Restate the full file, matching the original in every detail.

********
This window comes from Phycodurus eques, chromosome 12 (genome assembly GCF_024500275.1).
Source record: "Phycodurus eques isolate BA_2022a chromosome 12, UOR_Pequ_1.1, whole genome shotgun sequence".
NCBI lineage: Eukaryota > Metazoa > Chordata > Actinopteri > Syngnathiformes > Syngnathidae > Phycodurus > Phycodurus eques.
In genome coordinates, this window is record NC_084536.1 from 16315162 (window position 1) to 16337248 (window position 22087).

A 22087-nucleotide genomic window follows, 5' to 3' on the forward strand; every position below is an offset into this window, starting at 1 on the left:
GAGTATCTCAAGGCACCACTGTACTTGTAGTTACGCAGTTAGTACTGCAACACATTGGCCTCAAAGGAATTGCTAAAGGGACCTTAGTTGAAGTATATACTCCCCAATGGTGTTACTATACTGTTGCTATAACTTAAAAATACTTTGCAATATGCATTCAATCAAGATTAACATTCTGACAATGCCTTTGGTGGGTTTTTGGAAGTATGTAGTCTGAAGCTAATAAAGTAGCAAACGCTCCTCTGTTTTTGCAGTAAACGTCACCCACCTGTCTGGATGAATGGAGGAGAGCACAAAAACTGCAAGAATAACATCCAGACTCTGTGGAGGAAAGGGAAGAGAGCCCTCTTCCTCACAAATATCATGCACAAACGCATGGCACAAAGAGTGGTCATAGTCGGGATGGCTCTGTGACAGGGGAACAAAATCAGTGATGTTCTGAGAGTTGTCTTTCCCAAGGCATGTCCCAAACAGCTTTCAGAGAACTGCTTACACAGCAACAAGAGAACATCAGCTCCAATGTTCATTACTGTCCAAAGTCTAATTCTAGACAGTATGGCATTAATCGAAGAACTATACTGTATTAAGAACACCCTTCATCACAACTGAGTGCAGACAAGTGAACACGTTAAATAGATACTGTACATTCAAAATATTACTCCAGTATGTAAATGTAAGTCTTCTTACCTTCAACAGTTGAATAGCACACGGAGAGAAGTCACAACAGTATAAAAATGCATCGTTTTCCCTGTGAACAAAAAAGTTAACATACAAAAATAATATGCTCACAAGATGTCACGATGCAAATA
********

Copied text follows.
This window comes from Phycodurus eques, chromosome 12 (genome assembly GCF_024500275.1).
Source record: "Phycodurus eques isolate BA_2022a chromosome 12, UOR_Pequ_1.1, whole genome shotgun sequence".
NCBI lineage: Eukaryota > Metazoa > Chordata > Actinopteri > Syngnathiformes > Syngnathidae > Phycodurus > Phycodurus eques.
In genome coordinates, this window is record NC_084536.1 from 16315162 (window position 1) to 16337248 (window position 22087).

A 22087-nucleotide genomic window follows, 5' to 3' on the forward strand; every position below is an offset into this window, starting at 1 on the left:
GAGTATCTCAAGGCACCACTGTACTTGTAGTTACGCAGTTAGTACTGCAACACATTGGCCTCAAAGGAATTGCTAAAGGGACCTTAGTTGAAGTATATACTCCCCAATGGTGTTACTATACTGTTGCTATAACTTAAAAATACTTTGCAATATGCATTCAATCAAGATTAACATTCTGACAATGCCTTTGGTGGGTTTTTGGAAGTATGTAGTCTGAAGCTAATAAAGTAGCAAACGCTCCTCTGTTTTTGCAGTAAACGTCACCCACCTGTCTGGATGAATGGAGGAGAGCACAAAAACTGCAAGAATAACATCCAGACTCTGTGGAGGAAAGGGAAGAGAGCCCTCTTCCTCACAAATATCATGCACAAACGCATGGCACAAAGAGTGGTCATAGTCGGGATGGCTCTGTGACAGGGGAACAAAATCAGTGATGTTCTGAGAGTTGTCTTTCCCAAGGCATGTCCCAAACAGCTTTCAGAGAACTGCTTACACAGCAACAAGAGAACATCAGCTCCAATGTTCATTACTGTCCAAAGTCTAATTCTAGACAGTATGGCATTAATCGAAGAACTATACTGTATTAAGAACACCCTTCATCACAACTGAGTGCAGACAAGTGAACACGTTAAATAGATACTGTACATTCAAAATATTACTCCAGTATGTAAATGTAAGTCTTCTTACCTTCAACAGTTGAATAGCACACGGAGAGAAGTCACAACAGTATAAAAATGCATCGTTTTCCCTGTGAACAAAAAAGTTAACATACAAAAATAATATGCTCACAAGATGTCACGATGCAAATA